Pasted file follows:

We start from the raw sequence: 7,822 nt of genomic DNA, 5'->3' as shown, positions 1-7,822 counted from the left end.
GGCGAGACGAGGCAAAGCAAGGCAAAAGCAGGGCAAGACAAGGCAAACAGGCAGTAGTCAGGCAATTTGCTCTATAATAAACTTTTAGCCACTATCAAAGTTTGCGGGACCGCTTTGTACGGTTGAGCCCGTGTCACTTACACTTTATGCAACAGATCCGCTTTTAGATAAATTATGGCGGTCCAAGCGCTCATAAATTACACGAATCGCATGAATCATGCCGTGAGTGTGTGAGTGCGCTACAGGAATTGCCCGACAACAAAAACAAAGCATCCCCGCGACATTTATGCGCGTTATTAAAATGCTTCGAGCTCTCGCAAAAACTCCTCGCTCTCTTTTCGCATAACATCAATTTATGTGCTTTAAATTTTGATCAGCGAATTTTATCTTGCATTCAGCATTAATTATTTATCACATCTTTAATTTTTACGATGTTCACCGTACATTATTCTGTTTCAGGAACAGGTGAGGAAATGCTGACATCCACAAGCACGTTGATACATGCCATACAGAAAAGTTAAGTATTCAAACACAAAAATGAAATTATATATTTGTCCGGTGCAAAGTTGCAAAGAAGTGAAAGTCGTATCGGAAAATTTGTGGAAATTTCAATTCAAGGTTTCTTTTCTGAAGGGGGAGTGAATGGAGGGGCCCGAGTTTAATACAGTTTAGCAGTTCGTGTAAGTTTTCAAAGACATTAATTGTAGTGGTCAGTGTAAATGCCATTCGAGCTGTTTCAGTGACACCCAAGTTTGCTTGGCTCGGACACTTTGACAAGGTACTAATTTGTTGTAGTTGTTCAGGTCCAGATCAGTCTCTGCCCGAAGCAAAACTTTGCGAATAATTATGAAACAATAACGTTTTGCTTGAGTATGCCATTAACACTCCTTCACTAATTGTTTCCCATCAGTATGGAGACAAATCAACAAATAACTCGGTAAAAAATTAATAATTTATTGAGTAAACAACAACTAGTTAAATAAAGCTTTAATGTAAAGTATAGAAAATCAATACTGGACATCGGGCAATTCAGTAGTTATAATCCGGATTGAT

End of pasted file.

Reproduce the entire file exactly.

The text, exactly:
We start from the raw sequence: 7,822 nt of genomic DNA, 5'->3' as shown, positions 1-7,822 counted from the left end.
GGCGAGACGAGGCAAAGCAAGGCAAAAGCAGGGCAAGACAAGGCAAACAGGCAGTAGTCAGGCAATTTGCTCTATAATAAACTTTTAGCCACTATCAAAGTTTGCGGGACCGCTTTGTACGGTTGAGCCCGTGTCACTTACACTTTATGCAACAGATCCGCTTTTAGATAAATTATGGCGGTCCAAGCGCTCATAAATTACACGAATCGCATGAATCATGCCGTGAGTGTGTGAGTGCGCTACAGGAATTGCCCGACAACAAAAACAAAGCATCCCCGCGACATTTATGCGCGTTATTAAAATGCTTCGAGCTCTCGCAAAAACTCCTCGCTCTCTTTTCGCATAACATCAATTTATGTGCTTTAAATTTTGATCAGCGAATTTTATCTTGCATTCAGCATTAATTATTTATCACATCTTTAATTTTTACGATGTTCACCGTACATTATTCTGTTTCAGGAACAGGTGAGGAAATGCTGACATCCACAAGCACGTTGATACATGCCATACAGAAAAGTTAAGTATTCAAACACAAAAATGAAATTATATATTTGTCCGGTGCAAAGTTGCAAAGAAGTGAAAGTCGTATCGGAAAATTTGTGGAAATTTCAATTCAAGGTTTCTTTTCTGAAGGGGGAGTGAATGGAGGGGCCCGAGTTTAATACAGTTTAGCAGTTCGTGTAAGTTTTCAAAGACATTAATTGTAGTGGTCAGTGTAAATGCCATTCGAGCTGTTTCAGTGACACCCAAGTTTGCTTGGCTCGGACACTTTGACAAGGTACTAATTTGTTGTAGTTGTTCAGGTCCAGATCAGTCTCTGCCCGAAGCAAAACTTTGCGAATAATTATGAAACAATAACGTTTTGCTTGAGTATGCCATTAACACTCCTTCACTAATTGTTTCCCATCAGTATGGAGACAAATCAACAAATAACTCGGTAAAAAATTAATAATTTATTGAGTAAACAACAACTAGTTAAATAAAGCTTTAATGTAAAGTATAGAAAATCAATACTGGACATCGGGCAATTCAGTAGTTATAATCCGGATTGAT